PLANS to shake up the management of the Newcastle Art Gallery were ‘‘appalling’’, ‘‘anti-art’’ and ‘‘almost bogan’’, one of Australia’s leading arts administrators said yesterday.
National Gallery of Australia director Ron Radford said he felt obliged to speak publicly about the situation in Newcastle, which was now common knowledge among arts administrators.
Mr Radford was referring to the situation facing Newcastle gallery director Ron Ramsey, who had been considered unlikely to retain his position in a rationalisation of the council’s senior management across the city’s gallery, museum and Civic Theatre.
Compounding the controversy, Mr Ramsey and the council’s future city director, Judy Jaeger, were stood aside from their positions last week by Newcastle City Council general manager Ken Gouldthorp, who did not offer any alleged reasons for the move due to confidentiality reasons.
Mr Ramsey and his boss, Ms Jaeger, were suspended on full pay.
The Newcastle Herald does not suggest they have done anything wrong.
Mr Radford said the art world was stunned by the goings-on in Newcastle, which he believed would cost the gallery in reputation and income.
Mr Ramsey was acclaimed when he first moved to Newcastle in late 2007 from Mr Radford’s national gallery, where he had been a deputy director.
But Mr Gouldthorp stood by his decisions to change the management structure, saying yesterday the public had called for the council to cut costs.
‘‘The Newcastle community has repeatedly asked for the administration to reduce staffing in management and this is what is happening," Mr Gouldthorp said. "All of our cultural institutions have quality, specialist staff and the suggestion that these staff are anything but professional is offensive."
Mr Radford stood by comments he made to ABC local radio, saying the council appeared "antiquated and anti-arts and . . . almost bogan".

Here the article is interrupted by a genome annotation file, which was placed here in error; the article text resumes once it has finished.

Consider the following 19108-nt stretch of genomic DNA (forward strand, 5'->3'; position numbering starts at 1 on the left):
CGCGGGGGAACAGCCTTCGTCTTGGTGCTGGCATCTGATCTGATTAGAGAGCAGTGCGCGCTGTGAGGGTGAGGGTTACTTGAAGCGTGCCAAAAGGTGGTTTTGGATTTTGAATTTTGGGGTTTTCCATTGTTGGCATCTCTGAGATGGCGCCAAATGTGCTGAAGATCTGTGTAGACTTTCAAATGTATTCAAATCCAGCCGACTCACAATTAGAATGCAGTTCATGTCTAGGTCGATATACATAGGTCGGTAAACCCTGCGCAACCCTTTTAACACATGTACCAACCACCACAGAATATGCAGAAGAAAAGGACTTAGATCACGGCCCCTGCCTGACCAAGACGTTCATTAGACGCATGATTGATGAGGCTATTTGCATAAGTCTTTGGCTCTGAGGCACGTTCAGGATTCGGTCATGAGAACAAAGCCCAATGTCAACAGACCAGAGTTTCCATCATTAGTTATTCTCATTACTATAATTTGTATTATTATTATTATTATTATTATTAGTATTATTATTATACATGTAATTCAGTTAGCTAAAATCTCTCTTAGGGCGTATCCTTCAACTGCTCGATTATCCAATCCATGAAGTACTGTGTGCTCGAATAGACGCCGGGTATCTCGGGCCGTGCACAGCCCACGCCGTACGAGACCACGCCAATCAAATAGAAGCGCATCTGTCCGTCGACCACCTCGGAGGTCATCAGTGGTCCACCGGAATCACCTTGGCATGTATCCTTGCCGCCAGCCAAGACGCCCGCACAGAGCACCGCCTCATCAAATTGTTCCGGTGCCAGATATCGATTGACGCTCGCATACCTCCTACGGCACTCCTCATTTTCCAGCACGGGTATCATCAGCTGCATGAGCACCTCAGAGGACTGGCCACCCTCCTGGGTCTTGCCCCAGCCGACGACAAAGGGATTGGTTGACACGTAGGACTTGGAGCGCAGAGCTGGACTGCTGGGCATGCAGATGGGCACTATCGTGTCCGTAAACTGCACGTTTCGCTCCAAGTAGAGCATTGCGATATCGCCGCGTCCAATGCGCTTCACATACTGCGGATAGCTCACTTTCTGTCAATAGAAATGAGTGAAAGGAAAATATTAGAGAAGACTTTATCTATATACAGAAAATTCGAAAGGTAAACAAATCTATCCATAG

"The context of me saying that was that they had just got rid of the position of director of the gallery when it's the various gallery directors who have built Newcastle's fabulous collection over many decades," Mr Radford said.
"The politicians and the bureaucrats haven't built the collection in the national gallery in Canberra - it's been put together by curators and gallery directors.
"Newcastle gallery's collection is probably the single most valuable asset in the city but it was put together by the expertise of its directors, who have worked with artists and their contacts over the years - it has not been built by councillors or bureaucrats."
Mr Radford said the art world worked on personal relationships and Newcastle would struggle to attract major exhibitions, or have major works donated, without a stand-alone gallery director.
Sydney Morning Herald art critic John McDonald has also defended Mr Ramsey, while a Newcastle Herald critic, Una Rey, ruffled feathers when she said Mr Ramsey should shoulder some blame for the gallery's problems and a lack of connection with the wider arts community.
Mr Radford said working artists always criticised museum galleries: "I know that Ron has helped young Newcastle artists but in general terms, artists have the Australia Council, and the public has the galleries."